The legislature is moving to make sure people involved in pain management are well-trained in the most delicate procedures, an idea that came to Senator Tom Dempsey of St. Charles when he had an epidural, an injection into nerves in or near his spinal cord to block the transmission of pain signals.

His concern is for certified registered nurse anesthetists whose work in such procedures is outside their scope of practice—meaning they lack the specific training for such a delicate procedure. Dempsey’s bill limits those procedures outside of a surgical, obstetrical, or post-operative course of care to licensed physicians.  His bill allows certified  registered nurse anesthetists or licensed anesthesiologist assistants to continue performing surgical or obstetrical anesthesia services or post-operative pain control. 

Dempsey says regular anesthesiologists who want to do these procedures go through a one-year training program. But he says hundreds of CRNAs do these procedures without that training.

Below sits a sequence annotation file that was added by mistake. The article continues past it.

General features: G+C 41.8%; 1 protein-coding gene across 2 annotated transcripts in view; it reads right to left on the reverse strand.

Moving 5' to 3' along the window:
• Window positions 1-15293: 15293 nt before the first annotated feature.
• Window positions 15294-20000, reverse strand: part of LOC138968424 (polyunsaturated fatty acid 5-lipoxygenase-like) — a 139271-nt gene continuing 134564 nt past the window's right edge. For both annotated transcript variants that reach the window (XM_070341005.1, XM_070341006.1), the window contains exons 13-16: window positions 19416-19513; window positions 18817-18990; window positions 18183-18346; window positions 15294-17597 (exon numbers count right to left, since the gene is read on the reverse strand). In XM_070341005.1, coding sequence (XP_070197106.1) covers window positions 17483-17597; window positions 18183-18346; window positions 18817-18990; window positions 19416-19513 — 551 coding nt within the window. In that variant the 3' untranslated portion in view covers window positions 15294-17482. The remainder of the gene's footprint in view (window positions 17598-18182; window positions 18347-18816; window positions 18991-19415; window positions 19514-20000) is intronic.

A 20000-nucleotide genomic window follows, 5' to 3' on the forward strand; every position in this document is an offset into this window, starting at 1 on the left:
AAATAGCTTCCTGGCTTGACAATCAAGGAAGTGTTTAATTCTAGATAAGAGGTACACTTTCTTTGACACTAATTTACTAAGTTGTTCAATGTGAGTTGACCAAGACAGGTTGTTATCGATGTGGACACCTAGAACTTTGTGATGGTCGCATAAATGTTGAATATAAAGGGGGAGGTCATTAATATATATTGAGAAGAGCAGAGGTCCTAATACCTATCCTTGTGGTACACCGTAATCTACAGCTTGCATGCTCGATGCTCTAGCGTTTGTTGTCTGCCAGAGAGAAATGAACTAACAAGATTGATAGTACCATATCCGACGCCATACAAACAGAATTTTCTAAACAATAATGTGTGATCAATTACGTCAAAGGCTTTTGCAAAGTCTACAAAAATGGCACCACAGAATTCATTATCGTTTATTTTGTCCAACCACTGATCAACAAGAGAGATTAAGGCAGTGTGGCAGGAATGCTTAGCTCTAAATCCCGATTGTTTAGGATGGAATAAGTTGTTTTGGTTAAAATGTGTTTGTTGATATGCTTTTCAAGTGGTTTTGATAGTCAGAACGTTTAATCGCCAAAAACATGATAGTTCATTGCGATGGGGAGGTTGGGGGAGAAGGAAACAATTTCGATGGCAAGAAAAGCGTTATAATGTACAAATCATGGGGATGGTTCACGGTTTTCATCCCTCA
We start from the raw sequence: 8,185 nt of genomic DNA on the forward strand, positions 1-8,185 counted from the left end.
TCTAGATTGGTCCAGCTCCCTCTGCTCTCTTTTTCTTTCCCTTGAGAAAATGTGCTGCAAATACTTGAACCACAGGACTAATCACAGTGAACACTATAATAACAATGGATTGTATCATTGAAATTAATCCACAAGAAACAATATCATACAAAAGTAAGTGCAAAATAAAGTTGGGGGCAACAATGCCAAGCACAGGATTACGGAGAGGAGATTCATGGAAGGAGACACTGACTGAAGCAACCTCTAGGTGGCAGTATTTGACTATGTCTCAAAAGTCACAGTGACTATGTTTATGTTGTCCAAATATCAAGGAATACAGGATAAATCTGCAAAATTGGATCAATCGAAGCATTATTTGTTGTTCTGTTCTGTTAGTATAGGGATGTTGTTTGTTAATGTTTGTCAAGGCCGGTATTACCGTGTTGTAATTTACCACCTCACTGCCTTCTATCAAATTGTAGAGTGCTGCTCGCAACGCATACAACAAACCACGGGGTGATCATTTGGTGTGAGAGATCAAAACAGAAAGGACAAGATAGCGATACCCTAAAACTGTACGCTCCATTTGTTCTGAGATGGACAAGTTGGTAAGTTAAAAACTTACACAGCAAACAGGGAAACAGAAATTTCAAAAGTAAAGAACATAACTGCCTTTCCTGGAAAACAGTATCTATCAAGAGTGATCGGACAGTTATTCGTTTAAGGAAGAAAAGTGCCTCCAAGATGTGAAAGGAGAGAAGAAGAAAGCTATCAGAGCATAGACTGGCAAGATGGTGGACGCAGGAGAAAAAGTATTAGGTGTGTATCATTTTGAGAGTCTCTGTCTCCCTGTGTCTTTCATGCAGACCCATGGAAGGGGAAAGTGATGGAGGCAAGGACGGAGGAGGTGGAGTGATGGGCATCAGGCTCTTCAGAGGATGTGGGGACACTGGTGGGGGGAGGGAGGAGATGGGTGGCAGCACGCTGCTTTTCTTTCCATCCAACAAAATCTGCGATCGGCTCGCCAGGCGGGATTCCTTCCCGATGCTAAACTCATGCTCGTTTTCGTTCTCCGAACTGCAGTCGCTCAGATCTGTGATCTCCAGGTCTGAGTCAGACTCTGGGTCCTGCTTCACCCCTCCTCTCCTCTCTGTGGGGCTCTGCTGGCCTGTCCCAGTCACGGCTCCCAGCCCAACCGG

Dempsey says it’s not just placement of the injection. He says the CRNAs need to be trained in the procedure and be prepared for any adverse occurrence. He says he’s told their representatives the law can change when their profession has a program to properly train them.

President-elect Don Beissel of the Missouri Association of Nurse Anesthetists complains the bill allows licesed physicians to conduct the procedures “regardless of the physician’s skills, education, training or clinical experience” while at the same time “prohibiting all other healthcare professionals, including Certified Registered Nurse Anesthetists, from performing these procedures, even if these practitioners have the skills, education, training and clinical experience to perform them.”  

The senate has sent the bill to the House.

The measure is SS/SCS/SB682

  AUDIO: debate 14:08